By William Opalka
The RTO is seeking stakeholder comments on federal, state and local statutes and regulations that could require new transmission.
It is the first of an eight-step process outlined to the Planning Advisory Committee on Wednesday that could result in a transmission study and a competitive procurement. Comments should be emailed to PublicPolicy@iso-ne.com.
The New England States Committee on Electricity (NESCOE) has until April 1 to identify federal and state policy requirements. The RTO also can identify such requirements, along with local (municipal and county) requirements. Stakeholders’ responses to NESCOE will be due 15 days afterward.
If transmission needs are identified as a result of the process, the RTO will provide a draft scope for a public policy transmission study.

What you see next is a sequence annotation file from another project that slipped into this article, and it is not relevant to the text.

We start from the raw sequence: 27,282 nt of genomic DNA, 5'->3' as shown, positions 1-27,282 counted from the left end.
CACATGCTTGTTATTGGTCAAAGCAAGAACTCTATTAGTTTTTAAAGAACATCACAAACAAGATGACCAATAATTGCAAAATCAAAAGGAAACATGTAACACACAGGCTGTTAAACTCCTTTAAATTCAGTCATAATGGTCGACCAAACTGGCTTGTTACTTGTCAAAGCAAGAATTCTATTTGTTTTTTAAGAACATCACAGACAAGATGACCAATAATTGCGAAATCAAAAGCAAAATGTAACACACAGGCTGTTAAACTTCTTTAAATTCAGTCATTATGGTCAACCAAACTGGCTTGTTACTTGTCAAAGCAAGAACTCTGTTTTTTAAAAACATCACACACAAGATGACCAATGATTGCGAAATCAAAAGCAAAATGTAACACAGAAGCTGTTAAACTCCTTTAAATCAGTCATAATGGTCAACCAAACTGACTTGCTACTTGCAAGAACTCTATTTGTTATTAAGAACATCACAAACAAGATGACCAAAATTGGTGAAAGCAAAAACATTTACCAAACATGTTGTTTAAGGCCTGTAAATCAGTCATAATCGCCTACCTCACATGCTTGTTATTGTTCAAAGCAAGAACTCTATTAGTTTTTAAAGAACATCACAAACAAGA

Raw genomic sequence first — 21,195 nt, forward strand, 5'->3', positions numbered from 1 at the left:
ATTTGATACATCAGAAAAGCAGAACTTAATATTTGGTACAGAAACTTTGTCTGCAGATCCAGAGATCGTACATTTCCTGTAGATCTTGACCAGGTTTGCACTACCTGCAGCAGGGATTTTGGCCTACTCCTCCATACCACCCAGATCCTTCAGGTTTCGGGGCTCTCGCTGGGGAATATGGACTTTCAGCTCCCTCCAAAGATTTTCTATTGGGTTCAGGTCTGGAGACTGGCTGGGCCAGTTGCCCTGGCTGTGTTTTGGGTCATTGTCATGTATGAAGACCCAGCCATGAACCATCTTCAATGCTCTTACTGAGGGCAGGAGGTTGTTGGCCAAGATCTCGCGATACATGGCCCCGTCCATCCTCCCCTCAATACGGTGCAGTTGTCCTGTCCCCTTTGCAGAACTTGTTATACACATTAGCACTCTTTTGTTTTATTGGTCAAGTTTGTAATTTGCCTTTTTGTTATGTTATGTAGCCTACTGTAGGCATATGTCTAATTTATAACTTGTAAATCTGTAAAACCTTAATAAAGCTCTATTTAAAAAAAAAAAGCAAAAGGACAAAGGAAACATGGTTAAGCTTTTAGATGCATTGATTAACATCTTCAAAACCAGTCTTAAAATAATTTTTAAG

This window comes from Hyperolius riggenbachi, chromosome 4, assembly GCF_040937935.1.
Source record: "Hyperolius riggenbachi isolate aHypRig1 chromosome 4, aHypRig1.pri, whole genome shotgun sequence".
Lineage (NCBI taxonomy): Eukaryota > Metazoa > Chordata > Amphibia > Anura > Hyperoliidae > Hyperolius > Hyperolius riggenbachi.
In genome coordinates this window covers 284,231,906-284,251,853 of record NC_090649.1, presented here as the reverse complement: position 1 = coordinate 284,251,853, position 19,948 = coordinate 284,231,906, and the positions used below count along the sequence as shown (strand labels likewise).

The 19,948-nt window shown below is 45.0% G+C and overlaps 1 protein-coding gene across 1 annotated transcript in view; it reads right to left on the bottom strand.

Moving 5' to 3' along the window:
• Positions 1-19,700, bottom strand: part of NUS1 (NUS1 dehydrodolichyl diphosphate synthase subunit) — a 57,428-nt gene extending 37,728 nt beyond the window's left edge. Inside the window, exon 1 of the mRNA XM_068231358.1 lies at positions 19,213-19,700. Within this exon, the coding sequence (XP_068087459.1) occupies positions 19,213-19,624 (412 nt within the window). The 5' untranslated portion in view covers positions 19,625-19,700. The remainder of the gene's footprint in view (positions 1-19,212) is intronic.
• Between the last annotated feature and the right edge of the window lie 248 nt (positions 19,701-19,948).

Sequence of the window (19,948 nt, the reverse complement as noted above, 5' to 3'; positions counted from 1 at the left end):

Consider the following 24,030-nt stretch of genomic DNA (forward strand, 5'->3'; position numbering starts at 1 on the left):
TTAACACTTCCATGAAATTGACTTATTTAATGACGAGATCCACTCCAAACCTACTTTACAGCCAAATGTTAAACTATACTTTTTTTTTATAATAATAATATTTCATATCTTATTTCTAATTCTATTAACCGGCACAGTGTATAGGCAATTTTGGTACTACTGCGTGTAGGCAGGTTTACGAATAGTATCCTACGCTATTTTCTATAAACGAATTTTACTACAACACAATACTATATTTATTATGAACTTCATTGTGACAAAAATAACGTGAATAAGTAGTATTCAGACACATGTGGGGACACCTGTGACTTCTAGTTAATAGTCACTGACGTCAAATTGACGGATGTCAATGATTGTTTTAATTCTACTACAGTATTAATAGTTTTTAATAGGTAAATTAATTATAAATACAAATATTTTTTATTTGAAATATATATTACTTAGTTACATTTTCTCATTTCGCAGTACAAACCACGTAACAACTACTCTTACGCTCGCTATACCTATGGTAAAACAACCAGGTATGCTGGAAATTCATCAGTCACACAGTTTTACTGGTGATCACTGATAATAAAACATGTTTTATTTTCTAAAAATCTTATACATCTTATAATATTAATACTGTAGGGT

Current rules call for ISO-NE to provide a draft scope for the study by June 1, although it is seeking a Tariff change to push the date back to Sept. 1.
If the RTO decides to seek a transmission upgrade, it will invite qualified transmission project sponsors to submit proposals. After evaluating the proposals and PAC input, the RTO will narrow the “stage one” proposals to finalists eligible to submit more detailed “stage two” proposals, one of which will be selected as the preferred solution.
ISO-NE will monitor milestones until the project is completed and in service.
EPA’s Clean Power Plan, which was expected to result in transmission to connect renewable generation with load, is in jeopardy under the Trump administration. But New England states are expected to continue their efforts to decarbonize through power purchase agreements and potentially tighter emission caps under the Regional Greenhouse Gas Initiative — initiatives that could require transmission investments. (See New England to Charge Ahead on Clean Energy Makeover in 2017.)